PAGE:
• When you click a¬†Launch Scanner Dialog button on the form, the software will automatically scan the document in your scanner to a PDF, saving it into that subfolder.
  • The PDFs would be saved into regular Windows file folders, so they would be accessible from outside the application, and readily backed up whenever your backup software runs.

Of course, this would require a fair amount of programming. And we’d have to pay annual royalties to the company that wrote the scanner interface. But if several customers are interested, we could potentially divide up the cost of development by offering licenses for x number of users at your office.

(By the way, you’d also need to buy and set up at least one desktop scanner. Here’s one we really like: Brother ADS-2000e).

If this sounds like an enhancement you would find useful, please let me know, so I can get a feel for the level of overall interest.

Get 10% Off Custom Programming

A wonderful opportunity to hire US-based programmers for less.

When you need custom programming and tech support, are you getting your money’s worth?Get 10% off our custom programming rates

Many of our customers buy prepaid blocks of programming hours from us‚ÄĒdiscounted 10% off our standard rates.

With a prepaid block of time, you stay completely in the loop:  Whenever we log hours, we e-mail you a report.  This report describes exactly what we did, and how much time we spent.  Plus, it gives a running balance of time remaining in the block.

This isn’t for everyone.  But if you’d like to give it a try, just contact us.

Custom Desktop Software Example

How custom desktop software can save a lot of time.

If a picture is worth a thousand words, a video is worth even more.  So rather than reading a lengthy post on how to speed up data entry, today let’s look at a quick example.

Suppose your company receives Purchase Orders via e-mail.  Watch how you can drag and drop those e-mails from Outlook into a data entry form.  Instead of manually copying and pasting each field, you can import the whole PO into your order entry system with the flick of your mouse.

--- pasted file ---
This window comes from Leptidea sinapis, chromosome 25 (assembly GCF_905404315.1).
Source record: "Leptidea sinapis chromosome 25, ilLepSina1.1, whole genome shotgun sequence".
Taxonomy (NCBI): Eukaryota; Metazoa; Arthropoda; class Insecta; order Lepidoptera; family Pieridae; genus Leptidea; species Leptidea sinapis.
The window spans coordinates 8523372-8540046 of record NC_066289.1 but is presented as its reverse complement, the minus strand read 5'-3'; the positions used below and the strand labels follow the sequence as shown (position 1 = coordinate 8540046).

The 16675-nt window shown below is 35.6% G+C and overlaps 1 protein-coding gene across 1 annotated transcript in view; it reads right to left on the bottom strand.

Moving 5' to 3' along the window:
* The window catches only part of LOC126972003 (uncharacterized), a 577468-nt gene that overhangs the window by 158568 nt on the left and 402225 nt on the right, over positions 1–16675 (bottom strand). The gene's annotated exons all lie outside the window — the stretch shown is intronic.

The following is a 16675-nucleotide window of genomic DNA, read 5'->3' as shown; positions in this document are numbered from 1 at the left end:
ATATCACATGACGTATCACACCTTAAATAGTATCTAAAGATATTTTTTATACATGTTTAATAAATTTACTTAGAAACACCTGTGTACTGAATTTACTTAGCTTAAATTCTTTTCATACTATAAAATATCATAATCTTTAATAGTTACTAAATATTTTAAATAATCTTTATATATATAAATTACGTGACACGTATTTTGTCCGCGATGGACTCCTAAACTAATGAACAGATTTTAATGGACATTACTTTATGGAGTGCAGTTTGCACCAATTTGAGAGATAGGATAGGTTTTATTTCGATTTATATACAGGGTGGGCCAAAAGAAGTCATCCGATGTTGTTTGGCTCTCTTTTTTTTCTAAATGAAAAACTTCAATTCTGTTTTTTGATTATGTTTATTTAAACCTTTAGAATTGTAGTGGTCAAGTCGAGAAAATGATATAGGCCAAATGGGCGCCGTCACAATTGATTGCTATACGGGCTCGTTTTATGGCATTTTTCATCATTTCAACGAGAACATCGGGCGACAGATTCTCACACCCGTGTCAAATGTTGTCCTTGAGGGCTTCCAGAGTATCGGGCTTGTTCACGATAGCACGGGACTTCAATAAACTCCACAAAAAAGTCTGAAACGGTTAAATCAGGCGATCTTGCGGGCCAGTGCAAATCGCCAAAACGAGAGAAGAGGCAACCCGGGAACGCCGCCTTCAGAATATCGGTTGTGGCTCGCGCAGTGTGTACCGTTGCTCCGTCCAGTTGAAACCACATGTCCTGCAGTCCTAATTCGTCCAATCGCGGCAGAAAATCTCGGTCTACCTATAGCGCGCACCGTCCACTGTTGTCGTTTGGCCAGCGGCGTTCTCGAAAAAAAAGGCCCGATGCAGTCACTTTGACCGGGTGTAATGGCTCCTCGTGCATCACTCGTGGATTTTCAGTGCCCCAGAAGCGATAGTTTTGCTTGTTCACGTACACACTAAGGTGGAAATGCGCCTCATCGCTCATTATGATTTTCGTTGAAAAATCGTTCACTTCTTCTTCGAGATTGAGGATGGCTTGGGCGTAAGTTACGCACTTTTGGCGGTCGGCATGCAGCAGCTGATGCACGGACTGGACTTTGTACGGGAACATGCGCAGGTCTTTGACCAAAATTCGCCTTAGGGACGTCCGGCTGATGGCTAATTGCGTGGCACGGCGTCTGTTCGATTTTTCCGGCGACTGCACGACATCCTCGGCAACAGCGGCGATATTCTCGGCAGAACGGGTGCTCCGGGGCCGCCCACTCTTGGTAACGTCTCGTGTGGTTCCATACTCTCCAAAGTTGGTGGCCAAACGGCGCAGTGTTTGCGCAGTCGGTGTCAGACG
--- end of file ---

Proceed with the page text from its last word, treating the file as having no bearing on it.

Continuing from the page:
Does this still demand too much user interaction for you? Well, we could take it up a notch.  How about automatically scanning your inbox for e-mails from senders at somecompany.com?  The logic could check whether each e-mail includes a purchase order.  Then it would import every PO in one fell swoop.  Next, it would move the emails to an archive folder (just in case you ever need to check the original e-mail).

What if you don‚Äôt deal with purchase orders, but you do receive shipping manifests via e-mail?¬† No problem: ¬† Same principle‚ÄĒdifferent database. We could even write code to reconcile manifests with matching orders, if that would be helpful to you.

Or maybe you have a different need altogether? That’s the beauty of custom desktop software development. We can tailor the logic to meet your specific business needs.

Contact us to discuss your project.¬† There’s never a charge for the initial consultation.

Scope Creep–And How To Avoid It.

SCOPE CREEP

“How much longer ’til we get there?”¬† It’s not just a question our kids ask on the way to grandma’s house.¬† It’s one we might also ask when the¬† software project we’re waiting for doesn’t show up as soon as we expected.

Sometimes there’s no excuse for project delays.¬† We’ve heard of cases where developers (working for our competitors, of course!) didn’t even start working on a project until the deadline passed.¬† ¬†But more often, another culprit lurks in the shadows.¬† It’s called scope creep.

What is Scope Creep?

¬†You’ll know you’re looking at scope creep when your software development project extends beyond the time or money you planned for.

¬†“How did we get here?” a frustrated client might ask.¬† “After all, we’re intelligent people who know exactly what we wanted and where we wanted to go–right?”¬† Maybe so.¬† But there’s a reason for the word¬†creep¬†in scope creep.¬† Often, a number of incremental changes and improvements take over.¬† These little changes add up–pushing the delivery date much farther out than anyone planned.

Why does this happen?  The most typical cause has to do with the project plan. 

Project Specification Makes All the Difference

I guarantee it:¬† there will be scope creep 100% of the time when nobody documents what the final product should look like.¬† ¬†Sometimes there’s a vast difference between what a client truly wants, versus what the developer¬†thinks¬†the client wants.¬† ¬†The problem arises when nobody spells out the project requirements in black and white.¬† Here are a few ways this will become apparent: